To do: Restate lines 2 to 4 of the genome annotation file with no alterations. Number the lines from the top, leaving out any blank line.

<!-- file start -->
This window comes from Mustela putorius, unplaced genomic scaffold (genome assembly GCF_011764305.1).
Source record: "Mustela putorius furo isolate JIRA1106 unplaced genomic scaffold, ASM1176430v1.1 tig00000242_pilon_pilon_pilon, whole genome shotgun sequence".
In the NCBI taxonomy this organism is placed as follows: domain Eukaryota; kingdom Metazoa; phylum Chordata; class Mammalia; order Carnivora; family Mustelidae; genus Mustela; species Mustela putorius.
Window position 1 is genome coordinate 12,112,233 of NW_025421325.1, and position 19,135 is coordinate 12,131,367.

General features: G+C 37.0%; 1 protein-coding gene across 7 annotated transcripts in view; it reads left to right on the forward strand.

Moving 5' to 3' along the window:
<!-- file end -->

Source record: "Mustela putorius furo isolate JIRA1106 unplaced genomic scaffold, ASM1176430v1.1 tig00000242_pilon_pilon_pilon, whole genome shotgun sequence".
In the NCBI taxonomy this organism is placed as follows: domain Eukaryota; kingdom Metazoa; phylum Chordata; class Mammalia; order Carnivora; family Mustelidae; genus Mustela; species Mustela putorius.
Window position 1 is genome coordinate 12,112,233 of NW_025421325.1, and position 19,135 is coordinate 12,131,367.